a story lives forever
Sign in
Form submission failed!

Stay signed in

Recover your password?
Form submission failed!

Web of Stories Ltd would like to keep you informed about our products and services.

Please tick here if you would like us to keep you informed about our products and services.

I have read and accepted the Terms & Conditions.

Please note: Your email and any private information provided at registration will not be passed on to other individuals or organisations without your specific approval.

Video URL

You must be registered to use this feature. Sign in or register.


The Bridge (Part 2)


The Bridge (Part 1)
Wolfgang Suschitzky Film-maker
Comments (0) Please sign in or register to add comments

Another film I forgot to mention was a film just after the war. The foreign office here wanted to make a friendly gesture towards Tito who used to be an ally during the war. They sent out Randolph Churchill to advise him how to fight the Germans, and he advised Tito to give up and give in. Anyway, the foreign office sent all the Cal... all the... Calder-Marshall to write the script. Go back to anyway the foreign office. Anyway, the foreign office wanted to make a film there as a gesture towards Tito — a friendly one — and they sent my friend Jack Chambers, a director, and Aldo... what was his first name? Calder-Marshall? Alexander, no... Sorry, it won’t be in there, but it will be in a book anyway. They sent out my friend Jack Chambers and the scriptwriter Calder-Marshall to Bosnia to write the story of a film of regeneration of the country. They came back with a good script, and they had chosen a farmer there to play the main role, and his family too. When we got there we flew to Bari, from Croydon Airport then, and took the ferry across to Yugoslavia. The army gave us a jeep and trailer, and a driver. And the Yugoslavs gave us a minder. He was a... an engineer I believe, a mechanical engineer. And we went into the Bosnian mountains to a small place, a small town. When we got there we found there wasn’t a single house standing, not only in the small town in the valley, but all around the hills there were only the front steps of farms to be seen. We had to sleep in a tent on the village green, do our own cooking; we got a surprise from a British consul in Sarajevo, and we slept under a walnut tree in the... on the village green. And I had asked the Yugoslav army to give me a little generator to get at least one lamp alight for eventual interiors, but it only produced enough juice to light out... light up one lamp in our tent. And people from all around came to see the electricity, which they hadn’t seen for some time.

There was only the two of us, Jack and myself, who did the camera work and directing. No assistants at all. It was a very difficult thing to do, to go and shoot, sometimes along the... the road on a horse and cart the farmer had, and otherwise on... at the elections they had then and other events, dances and so on. It was good to see the enthusiasm of the local people with the new setup. They were glad to be rid of the monarchy. And the film was about the reconstruction of a mountain railway, which went along the mountain and where... where brooks came down the mountain the Germans had blown up all the bridges. So the Yugoslavs, the Bosnians rebuilt them with wood as a temporary measure. And they had German prisoners of war to help them. They gave them the same food they had — mainly beans — and so they... they just about survived. There were still dead horses lying around, and still dead lorries lying around. And the Germans had put down hand grenades into the funnels of locomotives, so in the railway yards there were all these dead locomotives. And they were busy cannibalising them and rebuilding some of the locomotives at least. The film was called The Bridge, and it was shown here and fairly successful.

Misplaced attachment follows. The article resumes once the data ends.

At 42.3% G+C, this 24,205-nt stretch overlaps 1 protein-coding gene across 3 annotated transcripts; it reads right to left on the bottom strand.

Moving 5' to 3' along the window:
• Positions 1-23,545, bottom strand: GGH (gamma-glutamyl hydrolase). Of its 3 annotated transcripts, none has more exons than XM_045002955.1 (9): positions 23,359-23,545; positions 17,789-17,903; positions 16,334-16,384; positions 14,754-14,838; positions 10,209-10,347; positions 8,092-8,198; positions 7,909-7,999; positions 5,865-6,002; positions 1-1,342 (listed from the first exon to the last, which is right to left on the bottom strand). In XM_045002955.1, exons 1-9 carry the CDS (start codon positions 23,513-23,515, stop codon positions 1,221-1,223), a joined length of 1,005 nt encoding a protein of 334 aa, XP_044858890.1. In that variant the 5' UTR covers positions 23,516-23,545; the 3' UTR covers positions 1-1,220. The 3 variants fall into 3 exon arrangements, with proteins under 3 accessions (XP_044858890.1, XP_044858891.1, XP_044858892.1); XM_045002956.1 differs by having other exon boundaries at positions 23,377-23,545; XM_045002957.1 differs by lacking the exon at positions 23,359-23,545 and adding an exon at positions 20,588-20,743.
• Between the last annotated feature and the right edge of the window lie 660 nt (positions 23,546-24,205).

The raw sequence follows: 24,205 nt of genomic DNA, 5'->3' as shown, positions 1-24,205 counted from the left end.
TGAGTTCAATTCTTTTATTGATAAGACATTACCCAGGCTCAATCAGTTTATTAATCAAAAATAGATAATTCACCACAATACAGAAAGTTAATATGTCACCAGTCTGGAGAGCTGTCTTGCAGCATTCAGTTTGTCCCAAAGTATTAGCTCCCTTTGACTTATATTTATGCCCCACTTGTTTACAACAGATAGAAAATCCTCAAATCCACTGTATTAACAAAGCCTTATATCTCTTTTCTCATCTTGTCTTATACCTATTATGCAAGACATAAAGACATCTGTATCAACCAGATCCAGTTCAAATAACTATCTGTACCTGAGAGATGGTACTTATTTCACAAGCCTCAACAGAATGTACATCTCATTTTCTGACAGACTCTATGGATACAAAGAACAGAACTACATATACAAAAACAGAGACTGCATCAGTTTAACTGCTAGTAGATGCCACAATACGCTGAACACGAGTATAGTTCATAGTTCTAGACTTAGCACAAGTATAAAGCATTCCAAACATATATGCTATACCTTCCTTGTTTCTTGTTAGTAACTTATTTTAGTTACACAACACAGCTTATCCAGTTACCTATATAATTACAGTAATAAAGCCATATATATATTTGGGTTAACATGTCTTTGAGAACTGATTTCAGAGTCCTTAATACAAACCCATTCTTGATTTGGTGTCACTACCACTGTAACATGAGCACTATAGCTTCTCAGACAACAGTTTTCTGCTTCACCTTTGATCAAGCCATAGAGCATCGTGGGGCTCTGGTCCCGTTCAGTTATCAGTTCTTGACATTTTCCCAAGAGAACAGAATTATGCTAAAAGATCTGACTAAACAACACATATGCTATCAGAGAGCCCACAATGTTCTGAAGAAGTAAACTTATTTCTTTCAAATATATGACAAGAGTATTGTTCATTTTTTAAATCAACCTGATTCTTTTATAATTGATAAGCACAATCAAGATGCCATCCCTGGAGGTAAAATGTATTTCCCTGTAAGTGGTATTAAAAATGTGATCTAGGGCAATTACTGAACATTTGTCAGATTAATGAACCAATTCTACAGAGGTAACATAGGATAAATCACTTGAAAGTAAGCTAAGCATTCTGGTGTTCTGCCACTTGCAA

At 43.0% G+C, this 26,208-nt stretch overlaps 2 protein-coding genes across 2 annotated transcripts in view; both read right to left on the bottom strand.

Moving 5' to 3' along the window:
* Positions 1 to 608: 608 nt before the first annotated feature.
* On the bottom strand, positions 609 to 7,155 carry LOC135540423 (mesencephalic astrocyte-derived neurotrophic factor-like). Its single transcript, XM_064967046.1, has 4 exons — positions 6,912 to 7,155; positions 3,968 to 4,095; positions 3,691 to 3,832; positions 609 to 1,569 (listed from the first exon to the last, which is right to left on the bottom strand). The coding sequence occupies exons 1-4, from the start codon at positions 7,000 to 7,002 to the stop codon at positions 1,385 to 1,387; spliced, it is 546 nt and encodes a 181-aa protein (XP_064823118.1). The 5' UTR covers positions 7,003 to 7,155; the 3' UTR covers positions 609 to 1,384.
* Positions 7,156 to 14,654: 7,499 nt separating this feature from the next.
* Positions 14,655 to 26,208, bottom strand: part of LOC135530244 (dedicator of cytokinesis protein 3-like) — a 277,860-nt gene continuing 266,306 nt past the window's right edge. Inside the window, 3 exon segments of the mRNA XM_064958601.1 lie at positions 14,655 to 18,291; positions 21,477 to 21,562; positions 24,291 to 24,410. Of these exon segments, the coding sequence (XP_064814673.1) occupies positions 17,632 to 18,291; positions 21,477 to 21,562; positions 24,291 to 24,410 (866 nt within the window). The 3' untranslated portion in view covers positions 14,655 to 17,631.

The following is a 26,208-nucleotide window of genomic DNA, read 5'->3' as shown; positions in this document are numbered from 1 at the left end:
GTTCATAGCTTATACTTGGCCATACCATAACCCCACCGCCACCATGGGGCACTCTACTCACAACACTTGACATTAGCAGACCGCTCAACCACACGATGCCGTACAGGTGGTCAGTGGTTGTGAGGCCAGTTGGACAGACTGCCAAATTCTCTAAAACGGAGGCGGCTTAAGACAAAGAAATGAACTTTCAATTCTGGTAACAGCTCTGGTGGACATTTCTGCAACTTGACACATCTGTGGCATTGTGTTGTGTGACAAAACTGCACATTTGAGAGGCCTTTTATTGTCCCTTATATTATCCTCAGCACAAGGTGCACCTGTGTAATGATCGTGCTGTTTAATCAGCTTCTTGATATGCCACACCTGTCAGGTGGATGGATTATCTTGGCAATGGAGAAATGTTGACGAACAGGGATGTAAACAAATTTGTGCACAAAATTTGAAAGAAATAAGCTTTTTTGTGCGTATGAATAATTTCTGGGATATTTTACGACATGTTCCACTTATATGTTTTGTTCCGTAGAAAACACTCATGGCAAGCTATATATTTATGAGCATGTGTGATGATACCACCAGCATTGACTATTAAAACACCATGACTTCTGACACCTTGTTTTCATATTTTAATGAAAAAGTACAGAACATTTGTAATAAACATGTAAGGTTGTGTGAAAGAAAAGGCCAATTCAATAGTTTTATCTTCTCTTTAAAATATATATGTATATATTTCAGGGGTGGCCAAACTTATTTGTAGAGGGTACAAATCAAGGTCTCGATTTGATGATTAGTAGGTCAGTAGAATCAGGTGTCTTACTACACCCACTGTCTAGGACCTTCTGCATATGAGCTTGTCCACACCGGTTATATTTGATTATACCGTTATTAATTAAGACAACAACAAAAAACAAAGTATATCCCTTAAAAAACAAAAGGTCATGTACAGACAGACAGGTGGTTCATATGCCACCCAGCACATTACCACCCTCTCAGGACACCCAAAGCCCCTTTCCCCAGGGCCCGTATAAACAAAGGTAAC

Born in Austria, Wolfgang Suschitzky (1912-2016) trained as a photographer and became one of the first in his field to take portraits of animals. After coming to England he worked with Paul Rotha as the cameraman on various documentaries and films such as “No Resting Place”, “Ulysses” and “Get Carter”.

Listeners: Misha Donat

Misha Donat is the son of Wolfgang Suschitzky. He has composed music for the theatre and the cinema (including films directed by Lindsay Anderson, and by Albert Finney). For more than 25 years he was a senior music producer for BBC Radio 3, where he planned and produced the prestigious lunchtime concerts at St John’s, Smith Square, at which many of the world’s leading artists appeared on a regular basis, and also instigated a Young Artists’ Forum as a showcase for musicians of the coming generation. As a broadcaster himself, he has given many radio talks. Misha Donat has contributed a large number of programme notes to the Wigmore Hall, Carnegie Hall, South Bank, Aldeburgh Festival, Edinburgh Festival, Brighton Festival and other venues, and he has written CD booklets for such labels as Decca, DG, RCA, Philips and Hyperion. He has been a regular contributor to BBC Music Magazine since its inception more than 10 years ago, and has written articles for The London Review of Books, The Guardian, The Musical Times, The Listener, Opera, and other publications. He has taught at the University of California in Los Angeles, and has given lectures and seminars at Vassar College and Bard College in New York State, Johns Hopkins University (Baltimore), and in the UK at Durham University, the Barbican Centre, the Royal Festival Hall, and the Norwich Music festival. He is currently working as a producer for the Philharmonia Orchestra.

Tags: World War II, Bosnia, Bari, Croydon, Sarajevo, The Bridge, Randolph Churchill, Arthur Calder-Marshall, Josip Broz Tito

Duration: 6 minutes, 14 seconds

Date story recorded: March 2008

Date story went live: 06 August 2009